The issue of sports ethics to me personally arises in certain situations but is not as prevalent an issue as in other sports. I am a thrower on the track team here and the very nature of the sport limits the number of ethical dilemmas or scenarios available. Throwers take either three or six throws depending on if they make finals. Each throw is measured if it is a legal throw meaning that the thrower does not foul out of the circle being thrown from or throw outside of the sector lines. Once measured the athlete then waits his turn until his next throw. There is no one else inside the circle, no physical interaction with any other athlete, it is just the thrower and that is all. Therefore ethical problems do not often arise. Most ethical problems are what many would call “good sportsmanship” which is simply congratulating competitors on good throws, and generally being courteous. Most throwers tend to have the proper throwing etiquette such as be quiet while someone is throwing, or don’t stand at the back of the circle and stare at them before they throw. Although the faces shotputters and other throwers make are pretty hilarious.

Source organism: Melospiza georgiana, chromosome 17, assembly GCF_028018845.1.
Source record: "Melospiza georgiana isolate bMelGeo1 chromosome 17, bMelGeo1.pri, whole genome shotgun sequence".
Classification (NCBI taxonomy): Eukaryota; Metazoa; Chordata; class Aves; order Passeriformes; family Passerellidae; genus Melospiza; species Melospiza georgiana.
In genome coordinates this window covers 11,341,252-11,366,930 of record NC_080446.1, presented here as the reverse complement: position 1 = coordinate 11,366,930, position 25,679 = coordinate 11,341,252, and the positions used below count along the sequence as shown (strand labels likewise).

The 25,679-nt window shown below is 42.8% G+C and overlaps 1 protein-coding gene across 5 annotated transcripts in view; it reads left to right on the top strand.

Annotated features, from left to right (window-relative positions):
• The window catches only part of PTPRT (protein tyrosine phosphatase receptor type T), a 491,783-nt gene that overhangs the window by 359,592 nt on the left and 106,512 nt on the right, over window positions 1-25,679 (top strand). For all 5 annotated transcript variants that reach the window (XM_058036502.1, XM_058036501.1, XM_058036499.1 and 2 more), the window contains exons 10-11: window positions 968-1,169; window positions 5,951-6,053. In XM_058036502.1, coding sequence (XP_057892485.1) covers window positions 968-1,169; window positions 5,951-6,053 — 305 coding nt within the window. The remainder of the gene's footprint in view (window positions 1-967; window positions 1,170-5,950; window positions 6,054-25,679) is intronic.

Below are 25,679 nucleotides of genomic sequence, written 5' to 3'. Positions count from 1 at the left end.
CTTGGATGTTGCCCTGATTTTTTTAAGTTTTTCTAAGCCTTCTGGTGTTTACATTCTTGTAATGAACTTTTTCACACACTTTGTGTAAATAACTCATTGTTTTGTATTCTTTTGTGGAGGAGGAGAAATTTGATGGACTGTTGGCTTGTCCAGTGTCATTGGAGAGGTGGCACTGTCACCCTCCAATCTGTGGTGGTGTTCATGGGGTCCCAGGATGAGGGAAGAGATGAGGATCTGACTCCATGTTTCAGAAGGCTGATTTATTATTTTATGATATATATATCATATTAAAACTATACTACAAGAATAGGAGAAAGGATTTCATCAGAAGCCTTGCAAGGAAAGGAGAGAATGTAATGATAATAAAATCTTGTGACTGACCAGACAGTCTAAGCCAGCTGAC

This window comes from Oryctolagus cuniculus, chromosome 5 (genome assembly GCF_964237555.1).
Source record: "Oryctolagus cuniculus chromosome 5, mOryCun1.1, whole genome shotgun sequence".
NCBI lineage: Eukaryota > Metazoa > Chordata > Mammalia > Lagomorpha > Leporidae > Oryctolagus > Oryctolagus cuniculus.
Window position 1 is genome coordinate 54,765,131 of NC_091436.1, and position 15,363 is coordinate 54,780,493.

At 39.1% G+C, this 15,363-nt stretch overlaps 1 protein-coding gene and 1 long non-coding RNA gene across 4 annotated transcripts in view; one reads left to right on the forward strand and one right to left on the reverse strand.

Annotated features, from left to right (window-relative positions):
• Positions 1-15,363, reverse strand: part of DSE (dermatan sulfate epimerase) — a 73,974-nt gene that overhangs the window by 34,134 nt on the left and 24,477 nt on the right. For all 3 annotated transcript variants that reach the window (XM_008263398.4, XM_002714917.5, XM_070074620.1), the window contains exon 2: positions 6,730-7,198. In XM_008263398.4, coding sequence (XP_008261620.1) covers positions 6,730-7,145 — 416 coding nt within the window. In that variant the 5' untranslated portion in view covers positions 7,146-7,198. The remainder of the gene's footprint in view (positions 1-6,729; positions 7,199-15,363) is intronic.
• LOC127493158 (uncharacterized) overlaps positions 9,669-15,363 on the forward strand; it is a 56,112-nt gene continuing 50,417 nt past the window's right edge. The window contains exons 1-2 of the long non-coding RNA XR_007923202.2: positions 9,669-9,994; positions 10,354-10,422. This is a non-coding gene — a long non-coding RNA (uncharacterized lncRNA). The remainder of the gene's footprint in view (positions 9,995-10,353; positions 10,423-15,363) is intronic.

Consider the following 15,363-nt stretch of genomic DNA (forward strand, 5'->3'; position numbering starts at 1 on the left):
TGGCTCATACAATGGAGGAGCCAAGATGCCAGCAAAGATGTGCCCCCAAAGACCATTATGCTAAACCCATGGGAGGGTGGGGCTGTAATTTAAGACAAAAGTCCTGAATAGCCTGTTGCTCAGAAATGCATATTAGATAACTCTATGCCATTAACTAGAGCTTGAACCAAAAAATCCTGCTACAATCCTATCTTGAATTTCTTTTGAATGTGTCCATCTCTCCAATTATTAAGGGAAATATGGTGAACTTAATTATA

But in general etiquette is the main ethical issue. One issue that does arise for nearly all athletes but in particular throwers is the use of performance enhancing drugs. American throwing philosophy is to get as big, strong, and fast as possible. One way people in the past have accomplished this goal is through the use of performance enhancing drugs. Everything from steroids to human growth hormone have been used. The NCAA bans many more substances than the Olympic committee including amino acids and caffeine (in certain amounts). Most protein supplements and other weight-lifting supplements available on the market contain ingredients banned by the NCAA. Even certain Vitamin Water flavors contain banned ingredients. The current world record holder in shot put is often contested due to the fact that he was found to have used performance enhancing drugs. His throw of 75.85 ft is often considered illegitimate. Here is a video of his weight-lifting sessions.